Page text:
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Man shoving air pipe into his colleague’s rectum is ‘drollery’: chargesheet

In its chargesheet, Mumbai police uses the Marathi word ‘maskari’ to describe the motive for the murder.

Written by Mohamed Thaver | Mumbai | Updated: January 7, 2016 3:11:35 am
man died in prank, mumbai man died in prank, Yakub Shaikh, mumbai prank death, india prank death, mumbai news, india news, latest news Accounts of employees at the service centre uses the term “maskari” as they describe the conversation heard in the minutes leading up to the incident.

It was “drollery” that led to gruesome murder of Yakub Shaikh, an employee at the Toyota Service Centre in Cotton Green, the Mumbai Police has claimed. In its 300-page chargesheet, police uses the word “drollery” to describe the motive for accused Santosh Arekar allegedly killing his co-worker by inserting an air pump into his rectum.

The Oxford English dictionary defines droll as “oddly or strangely amusing” and drollery as “quaint humour”. In the pages which have statements in Marathi, the police have used the local word “maskari” as the motive.

The chargesheet was filed before the Mazgaon court on December 23. The alleged murder took place on September 29 last year.

The word appears first in the statement given by a 19-year-old witness, who worked in the washing-bay at the service centre, the section where the air pump was kept. The witness uses the term to describe the camaraderie between co-workers at the service centre.

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A statement by the 18-year-old prime witness, who is also the complainant in the case, reads: “The air pipe was hanging on the wall on the right side. Yakub Shaikh had bent to clean the car. There used to be daily jokes and drollery between Yakub and Arekar… that time Arekar put the air pipe in the anus of Yakub.”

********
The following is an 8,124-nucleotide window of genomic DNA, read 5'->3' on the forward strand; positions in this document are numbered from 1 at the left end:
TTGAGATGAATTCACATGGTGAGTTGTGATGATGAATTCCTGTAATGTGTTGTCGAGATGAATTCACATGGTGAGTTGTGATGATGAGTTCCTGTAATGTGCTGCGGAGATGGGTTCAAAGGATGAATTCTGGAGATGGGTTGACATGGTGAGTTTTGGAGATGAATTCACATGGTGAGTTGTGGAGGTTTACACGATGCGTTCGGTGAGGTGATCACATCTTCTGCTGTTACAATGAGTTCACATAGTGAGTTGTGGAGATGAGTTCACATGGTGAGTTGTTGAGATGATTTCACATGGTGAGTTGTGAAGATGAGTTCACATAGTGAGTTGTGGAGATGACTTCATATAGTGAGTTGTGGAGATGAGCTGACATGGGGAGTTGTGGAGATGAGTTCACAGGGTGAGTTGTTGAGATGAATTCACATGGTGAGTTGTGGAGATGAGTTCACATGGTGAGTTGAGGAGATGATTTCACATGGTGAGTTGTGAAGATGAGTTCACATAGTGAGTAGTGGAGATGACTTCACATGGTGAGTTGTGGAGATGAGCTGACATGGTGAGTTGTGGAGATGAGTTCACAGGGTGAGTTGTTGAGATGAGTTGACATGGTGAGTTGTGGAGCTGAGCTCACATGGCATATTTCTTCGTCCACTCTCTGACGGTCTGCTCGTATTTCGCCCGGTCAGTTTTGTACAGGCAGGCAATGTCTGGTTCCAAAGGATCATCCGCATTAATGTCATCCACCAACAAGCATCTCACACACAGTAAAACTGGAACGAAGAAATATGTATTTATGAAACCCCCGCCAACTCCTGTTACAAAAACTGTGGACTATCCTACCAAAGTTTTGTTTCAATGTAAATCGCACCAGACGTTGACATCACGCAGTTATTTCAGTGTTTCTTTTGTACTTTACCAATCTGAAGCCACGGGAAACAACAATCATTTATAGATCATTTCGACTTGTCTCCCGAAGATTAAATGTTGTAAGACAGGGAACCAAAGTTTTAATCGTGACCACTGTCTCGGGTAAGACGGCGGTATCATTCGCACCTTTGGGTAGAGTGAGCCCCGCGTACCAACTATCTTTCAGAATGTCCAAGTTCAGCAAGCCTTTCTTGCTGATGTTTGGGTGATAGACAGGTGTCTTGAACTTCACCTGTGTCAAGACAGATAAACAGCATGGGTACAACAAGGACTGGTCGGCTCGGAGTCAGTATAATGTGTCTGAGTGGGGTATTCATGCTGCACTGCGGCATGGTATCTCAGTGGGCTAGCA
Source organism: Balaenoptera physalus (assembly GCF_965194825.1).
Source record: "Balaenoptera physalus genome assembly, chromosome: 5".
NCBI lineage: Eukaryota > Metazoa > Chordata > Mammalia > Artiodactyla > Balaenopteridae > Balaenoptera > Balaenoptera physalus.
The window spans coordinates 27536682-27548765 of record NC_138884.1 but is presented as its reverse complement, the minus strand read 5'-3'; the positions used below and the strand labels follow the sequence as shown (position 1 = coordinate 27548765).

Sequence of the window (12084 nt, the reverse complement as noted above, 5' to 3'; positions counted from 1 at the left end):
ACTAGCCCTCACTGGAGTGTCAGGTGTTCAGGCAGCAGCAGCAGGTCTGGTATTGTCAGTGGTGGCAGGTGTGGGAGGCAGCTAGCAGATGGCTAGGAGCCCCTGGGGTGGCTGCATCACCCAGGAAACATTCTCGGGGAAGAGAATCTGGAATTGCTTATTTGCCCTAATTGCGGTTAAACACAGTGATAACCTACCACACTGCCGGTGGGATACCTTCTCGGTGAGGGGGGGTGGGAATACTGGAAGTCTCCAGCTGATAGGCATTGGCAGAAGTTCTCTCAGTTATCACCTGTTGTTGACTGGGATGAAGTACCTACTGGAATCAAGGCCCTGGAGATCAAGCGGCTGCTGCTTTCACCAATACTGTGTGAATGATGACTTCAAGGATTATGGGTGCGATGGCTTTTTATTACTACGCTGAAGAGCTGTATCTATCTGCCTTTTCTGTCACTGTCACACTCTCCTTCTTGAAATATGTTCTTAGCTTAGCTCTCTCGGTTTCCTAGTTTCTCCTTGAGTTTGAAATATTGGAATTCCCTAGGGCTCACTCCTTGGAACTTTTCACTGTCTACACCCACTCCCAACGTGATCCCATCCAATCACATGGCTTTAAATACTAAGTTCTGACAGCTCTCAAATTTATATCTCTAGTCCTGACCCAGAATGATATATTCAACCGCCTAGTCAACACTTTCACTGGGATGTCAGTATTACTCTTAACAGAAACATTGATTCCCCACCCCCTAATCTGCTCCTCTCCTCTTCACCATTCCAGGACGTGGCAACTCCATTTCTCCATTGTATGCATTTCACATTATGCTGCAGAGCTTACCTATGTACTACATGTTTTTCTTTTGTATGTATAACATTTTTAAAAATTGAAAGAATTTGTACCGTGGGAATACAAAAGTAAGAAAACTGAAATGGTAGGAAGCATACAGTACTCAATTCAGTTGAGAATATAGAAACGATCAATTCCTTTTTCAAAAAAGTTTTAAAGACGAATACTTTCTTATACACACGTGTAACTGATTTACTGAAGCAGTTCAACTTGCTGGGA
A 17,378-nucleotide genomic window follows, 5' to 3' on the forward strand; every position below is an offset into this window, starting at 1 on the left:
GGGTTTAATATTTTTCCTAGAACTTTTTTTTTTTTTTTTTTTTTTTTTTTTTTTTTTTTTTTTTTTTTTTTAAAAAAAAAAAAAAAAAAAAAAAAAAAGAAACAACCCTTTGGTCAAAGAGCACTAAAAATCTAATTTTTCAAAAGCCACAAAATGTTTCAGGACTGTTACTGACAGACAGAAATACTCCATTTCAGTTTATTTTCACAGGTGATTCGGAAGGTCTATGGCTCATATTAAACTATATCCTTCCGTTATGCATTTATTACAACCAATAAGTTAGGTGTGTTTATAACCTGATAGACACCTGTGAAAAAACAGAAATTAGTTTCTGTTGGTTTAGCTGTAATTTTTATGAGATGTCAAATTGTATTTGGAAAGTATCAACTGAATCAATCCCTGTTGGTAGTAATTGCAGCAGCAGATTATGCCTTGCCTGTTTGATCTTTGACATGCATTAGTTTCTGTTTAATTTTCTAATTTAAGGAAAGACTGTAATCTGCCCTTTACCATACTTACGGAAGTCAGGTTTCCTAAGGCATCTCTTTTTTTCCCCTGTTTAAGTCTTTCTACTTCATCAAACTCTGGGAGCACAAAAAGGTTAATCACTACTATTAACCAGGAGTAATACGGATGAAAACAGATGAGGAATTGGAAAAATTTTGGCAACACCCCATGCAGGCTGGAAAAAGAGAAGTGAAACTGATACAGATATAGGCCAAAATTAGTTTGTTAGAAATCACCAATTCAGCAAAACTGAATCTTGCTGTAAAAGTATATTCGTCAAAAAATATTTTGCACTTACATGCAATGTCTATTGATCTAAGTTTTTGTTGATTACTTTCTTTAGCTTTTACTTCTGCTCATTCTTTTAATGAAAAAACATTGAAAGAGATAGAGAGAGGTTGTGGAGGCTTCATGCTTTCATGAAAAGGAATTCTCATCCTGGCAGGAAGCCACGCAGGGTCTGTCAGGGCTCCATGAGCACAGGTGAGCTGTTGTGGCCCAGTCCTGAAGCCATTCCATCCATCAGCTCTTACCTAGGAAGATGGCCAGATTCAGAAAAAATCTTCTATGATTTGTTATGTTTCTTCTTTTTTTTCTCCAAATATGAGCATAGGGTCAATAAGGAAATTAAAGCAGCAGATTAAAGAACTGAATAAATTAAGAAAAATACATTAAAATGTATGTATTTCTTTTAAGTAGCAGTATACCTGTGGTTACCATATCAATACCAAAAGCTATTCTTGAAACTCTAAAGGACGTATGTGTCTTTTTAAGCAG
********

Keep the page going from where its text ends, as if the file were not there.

According to the second witness there were 17 workers present inside the station at the time of the incident. Twenty-four witnesses had recorded their statements under Section 164 of the CrPC before a magistrate.

Accounts of employees at the service centre mention the term “maskari” as they describe the conversation heard in the minutes leading up to the incident.

“We have mentioned the motive as banter between them. Let the courts decide what charges are applicable,” said D Ugale, senior inspector with the Kalachowkie police station.

However, sources privy to the probe said that while they were convinced that a murder case was made out, the motive was “unclear”.

Yakub’s daughter Shakia Shaikh told The Indian Express that the family wanted to know whether it was a hate crime or not.

“There were times my father would tell my mother about some ‘taunts’ he faced at work. Then we did not think much about it. However, in hindsight, we wonder if the nature of taunts had something to do with the murder, “ said Shakia, who is pursuing a masters degree in science.

The chargesheet also includes statements by Yakub Shaikh’s family members. In his statement, a family friend recalls his visit to the Kalachowkie police station where police said “mazak-masti” (tomfoolery) was the reason behind the incident.

During their probe, police also found that the three CCTV cameras, which were supposed to cover the spot where the crime took place, were not working for nearly 8 months.

In one of the statements, a witness too claimed that three cameras had not been working at the showroom and he had informed two persons responsible for the same to get them fixed, but nothing was done.

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